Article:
(HealthDay News) — Outbreaks of head lice in children can be effectively treated without banning infected children from school, new guidelines from the American Academy of Pediatrics (AAP) say. The guidelines were published online April 27 in Pediatrics.
The AAP says doctors and other health care professionals should teach schools and communities that “no-nit” policies are unfair and should not be implemented. Children found to have head lice or nits can finish the school day, be treated, and return to school, the AAP says.
As for treatment, the first choice for active live infestations should be over-the-counter medicines containing 1 percent permethrin or pyrethrins. After applying the product, parents should perform nit removal and wet combing. The treatment should be reapplied at day nine, and again at day 18 if needed. In areas where lice are known to be resistant to such products or when treatment efforts fail, new prescription medications such as spinosad or topical ivermectin should be considered.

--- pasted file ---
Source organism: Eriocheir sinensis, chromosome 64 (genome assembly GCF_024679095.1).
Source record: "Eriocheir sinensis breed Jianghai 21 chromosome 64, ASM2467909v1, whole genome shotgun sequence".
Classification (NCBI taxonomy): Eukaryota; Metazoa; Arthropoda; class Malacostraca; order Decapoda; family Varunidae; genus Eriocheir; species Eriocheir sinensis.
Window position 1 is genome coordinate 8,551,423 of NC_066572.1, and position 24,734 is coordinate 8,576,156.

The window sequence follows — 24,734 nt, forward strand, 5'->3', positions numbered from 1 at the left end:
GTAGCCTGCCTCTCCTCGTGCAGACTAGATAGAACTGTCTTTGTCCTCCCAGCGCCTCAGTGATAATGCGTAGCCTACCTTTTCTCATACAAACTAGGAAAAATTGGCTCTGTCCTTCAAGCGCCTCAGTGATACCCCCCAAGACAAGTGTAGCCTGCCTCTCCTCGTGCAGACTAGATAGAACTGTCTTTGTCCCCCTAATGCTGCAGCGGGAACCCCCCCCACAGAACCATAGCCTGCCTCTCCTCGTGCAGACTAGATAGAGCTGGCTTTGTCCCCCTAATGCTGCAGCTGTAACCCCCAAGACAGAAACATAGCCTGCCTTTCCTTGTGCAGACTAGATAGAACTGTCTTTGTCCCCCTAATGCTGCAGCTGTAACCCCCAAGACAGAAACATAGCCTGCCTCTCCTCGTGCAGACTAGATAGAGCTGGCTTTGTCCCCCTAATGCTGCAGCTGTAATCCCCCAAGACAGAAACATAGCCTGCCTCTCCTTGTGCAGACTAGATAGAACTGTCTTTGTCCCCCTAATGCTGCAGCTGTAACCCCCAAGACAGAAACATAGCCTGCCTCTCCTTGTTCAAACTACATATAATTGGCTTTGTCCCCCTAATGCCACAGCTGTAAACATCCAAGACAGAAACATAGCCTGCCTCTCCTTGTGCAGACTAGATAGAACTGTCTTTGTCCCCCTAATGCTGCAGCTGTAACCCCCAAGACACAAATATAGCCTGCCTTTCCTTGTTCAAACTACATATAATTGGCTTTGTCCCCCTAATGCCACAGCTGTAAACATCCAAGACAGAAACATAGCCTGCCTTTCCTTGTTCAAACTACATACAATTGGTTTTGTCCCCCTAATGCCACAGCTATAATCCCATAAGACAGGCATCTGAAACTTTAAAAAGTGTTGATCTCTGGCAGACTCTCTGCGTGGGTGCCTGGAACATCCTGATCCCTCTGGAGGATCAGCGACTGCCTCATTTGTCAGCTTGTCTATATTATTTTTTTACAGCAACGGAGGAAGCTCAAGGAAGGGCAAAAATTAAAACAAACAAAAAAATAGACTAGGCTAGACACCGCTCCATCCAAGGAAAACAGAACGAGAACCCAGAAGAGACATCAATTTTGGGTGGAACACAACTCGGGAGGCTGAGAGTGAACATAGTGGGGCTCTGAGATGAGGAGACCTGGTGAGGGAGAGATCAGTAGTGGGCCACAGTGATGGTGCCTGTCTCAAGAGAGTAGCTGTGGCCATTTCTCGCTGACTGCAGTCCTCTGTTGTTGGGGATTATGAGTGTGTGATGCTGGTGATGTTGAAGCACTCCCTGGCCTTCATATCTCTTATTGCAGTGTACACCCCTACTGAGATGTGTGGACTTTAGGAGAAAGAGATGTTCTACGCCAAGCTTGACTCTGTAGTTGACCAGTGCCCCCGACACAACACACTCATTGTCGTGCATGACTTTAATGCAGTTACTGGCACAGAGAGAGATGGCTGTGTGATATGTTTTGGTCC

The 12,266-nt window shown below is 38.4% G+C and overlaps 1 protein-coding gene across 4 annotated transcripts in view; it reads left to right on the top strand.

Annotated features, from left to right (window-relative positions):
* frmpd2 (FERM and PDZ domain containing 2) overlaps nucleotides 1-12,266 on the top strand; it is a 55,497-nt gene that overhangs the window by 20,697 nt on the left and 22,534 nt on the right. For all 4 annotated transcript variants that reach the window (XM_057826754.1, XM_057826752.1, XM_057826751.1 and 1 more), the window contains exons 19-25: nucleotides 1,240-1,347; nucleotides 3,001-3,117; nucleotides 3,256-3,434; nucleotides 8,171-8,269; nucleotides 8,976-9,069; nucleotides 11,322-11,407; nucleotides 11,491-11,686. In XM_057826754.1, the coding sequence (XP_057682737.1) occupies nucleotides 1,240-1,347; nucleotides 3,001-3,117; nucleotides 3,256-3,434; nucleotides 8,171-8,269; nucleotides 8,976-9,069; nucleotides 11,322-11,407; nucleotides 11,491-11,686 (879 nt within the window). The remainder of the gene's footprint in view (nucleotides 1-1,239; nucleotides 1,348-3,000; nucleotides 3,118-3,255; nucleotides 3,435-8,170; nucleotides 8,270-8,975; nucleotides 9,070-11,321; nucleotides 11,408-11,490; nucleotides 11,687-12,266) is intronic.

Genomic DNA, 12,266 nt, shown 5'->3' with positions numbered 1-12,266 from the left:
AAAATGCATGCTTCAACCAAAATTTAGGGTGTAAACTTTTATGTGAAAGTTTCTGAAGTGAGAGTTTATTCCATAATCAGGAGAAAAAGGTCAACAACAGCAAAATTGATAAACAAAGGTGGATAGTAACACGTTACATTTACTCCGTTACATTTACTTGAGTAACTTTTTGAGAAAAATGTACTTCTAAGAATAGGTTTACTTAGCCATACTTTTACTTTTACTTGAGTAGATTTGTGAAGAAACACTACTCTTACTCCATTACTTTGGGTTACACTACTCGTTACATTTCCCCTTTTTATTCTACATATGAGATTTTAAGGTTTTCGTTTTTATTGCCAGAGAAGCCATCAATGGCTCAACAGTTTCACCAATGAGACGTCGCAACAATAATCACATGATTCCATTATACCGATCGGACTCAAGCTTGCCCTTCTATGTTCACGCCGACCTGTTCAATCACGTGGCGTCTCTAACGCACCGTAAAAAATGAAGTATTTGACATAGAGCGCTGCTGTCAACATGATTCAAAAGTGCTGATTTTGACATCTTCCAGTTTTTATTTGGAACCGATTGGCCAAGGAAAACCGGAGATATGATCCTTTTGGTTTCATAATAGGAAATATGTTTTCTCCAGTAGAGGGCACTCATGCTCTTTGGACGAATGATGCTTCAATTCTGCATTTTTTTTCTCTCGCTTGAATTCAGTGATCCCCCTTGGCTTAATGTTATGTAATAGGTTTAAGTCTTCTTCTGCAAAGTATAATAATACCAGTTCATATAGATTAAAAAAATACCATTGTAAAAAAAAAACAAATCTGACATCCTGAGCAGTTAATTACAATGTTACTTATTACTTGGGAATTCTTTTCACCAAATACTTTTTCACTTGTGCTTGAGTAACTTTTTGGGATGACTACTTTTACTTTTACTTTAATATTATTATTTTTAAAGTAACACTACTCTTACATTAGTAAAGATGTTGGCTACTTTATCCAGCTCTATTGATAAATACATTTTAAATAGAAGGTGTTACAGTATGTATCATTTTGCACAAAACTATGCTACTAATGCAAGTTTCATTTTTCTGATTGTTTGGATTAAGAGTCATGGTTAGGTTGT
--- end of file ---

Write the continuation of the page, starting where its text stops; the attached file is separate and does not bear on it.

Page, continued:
If head lice are discovered on one family member, all household members should be checked, the AAP added. The use of home pesticides is not recommended, but washing pillowcases and treating natural bristle hairbrushes are reasonable measures, the group said. Also, teaching children not to share personal items such as combs, brushes, and hats can help reduce the risk of head lice. Regular checks by parents can help with quick detection and treatment of head lice infestations.